By Nathan Allen
-- European stocks largely flat after gains in Asia
-- Treasury yields climb after data shows consumer prices rose in June
U.S. stocks opened higher after Federal Reserve Chairman Jerome Powell hinted at a possible interest-rate cut in July to support the U.S. economy as global growth slows.
The Dow Jones Industrial Average rose 0.3%, nearing 27000, shortly after markets opened. The S&P 500 Index also rose 0.3% and the Nasdaq Composite rose 0.1%.
Indexes across Europe were mixed, after the S&P 500 hit 3000 for the first time Wednesday and the Nasdaq Composite closed at a record high. The pan-continental Stoxx Europe 600 was up 0.1%, while futures on the S&P 500 were trading 0.3% higher.
"There's a lot of green this morning, but no euphoria," said Vincent Juvyns, global market strategist at JPM Asset Management. "After double-digit increases this year, European markets are perhaps feeling some vertigo."
In the U.S., Cigna Corp. and CVS Health Corp. led the health-care sector higher in premarket trading after the Trump administration said it is dropping a plan to curb billions of dollars in annual rebates that drugmakers give middlemen in Medicare, a move that had the potential to disrupt the U.S. pharmaceutical industry. Cigna soared 9% and CVS jumped 6.2%.
Meanwhile, the British pound gained around 0.5% against the dollar after Bank of England Gov. Mark Carney said the U.K.'s banking system was sufficiently resilient to withstand a disorderly Brexit and the economic fallout of rising trade tensions. Still, he warned that foreign investors are shunning U.K. commercial real estate and high-risk corporate lending in a sign that uncertainty over the U.K.'s exit from the European Union is denting Britain's international allure.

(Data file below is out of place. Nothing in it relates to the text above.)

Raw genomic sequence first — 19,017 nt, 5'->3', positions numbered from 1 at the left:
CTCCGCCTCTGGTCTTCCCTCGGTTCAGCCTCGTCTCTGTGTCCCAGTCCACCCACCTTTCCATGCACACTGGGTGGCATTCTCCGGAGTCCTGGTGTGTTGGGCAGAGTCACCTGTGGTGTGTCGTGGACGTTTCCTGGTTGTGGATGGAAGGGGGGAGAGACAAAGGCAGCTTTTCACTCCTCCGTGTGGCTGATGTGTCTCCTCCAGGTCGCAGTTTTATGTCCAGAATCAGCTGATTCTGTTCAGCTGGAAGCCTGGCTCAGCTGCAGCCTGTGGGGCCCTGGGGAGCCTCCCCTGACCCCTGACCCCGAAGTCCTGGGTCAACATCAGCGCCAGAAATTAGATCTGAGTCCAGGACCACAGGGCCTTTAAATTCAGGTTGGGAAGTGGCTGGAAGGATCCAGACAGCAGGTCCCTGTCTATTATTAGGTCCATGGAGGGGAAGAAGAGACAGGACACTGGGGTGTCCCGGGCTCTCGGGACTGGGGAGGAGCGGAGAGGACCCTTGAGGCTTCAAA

Elsewhere, minutes from the European Central Bank's June policy meeting showed that officials are likely to consider injecting fresh stimulus into the eurozone in light of weak inflation data. The minutes suggest policy makers will weigh cutting the bank's key interest rate or restarting its 2.6 trillion euro ($2.92 trillion) bond-buying program.
U.S. government-bond yields extended early gains after data showed that consumer prices rose in June, a sign inflationary pressures could be stabilizing after a period of weakness. Core inflation, which strips out volatile food and energy prices, rose faster than expected. The yield on 10-year U.S. Treasurys climbed to 2.086% Thursday, from 2.061% Wednesday. Bond prices and yields move in opposite directions.
The WSJ Dollar Index, which measures the currency against a basket of its peers, dropped 0.3%.
U.S. stocks jumped and the dollar fell Wednesday after Mr. Powell said in congressional testimony that the economic outlook hadn't improved in recent weeks and warned that weak inflation could be more persistent than expected, setting the stage for a July rate cut.
Equity markets had faltered in recent sessions amid concerns that investors were overestimating the likelihood of a rate cut. Mr. Powell's dovish comments and minutes from the Fed's June policy meeting reassured traders that further easing is the most likely course of action.
Mr. Powell is speaking again on Thursday, though analysts don't expect him to provide much new information. U.S. consumer-inflation data will be in focus, as weak inflation would support the case for further monetary easing.
"Powell needs a low inflation number to bolster the rate-cut case. If it proves to be just like last week's employment read and also comes in strong, then perhaps we've all been overeager for a cut," said Mike Loewengart, head of investment strategy at E*Trade.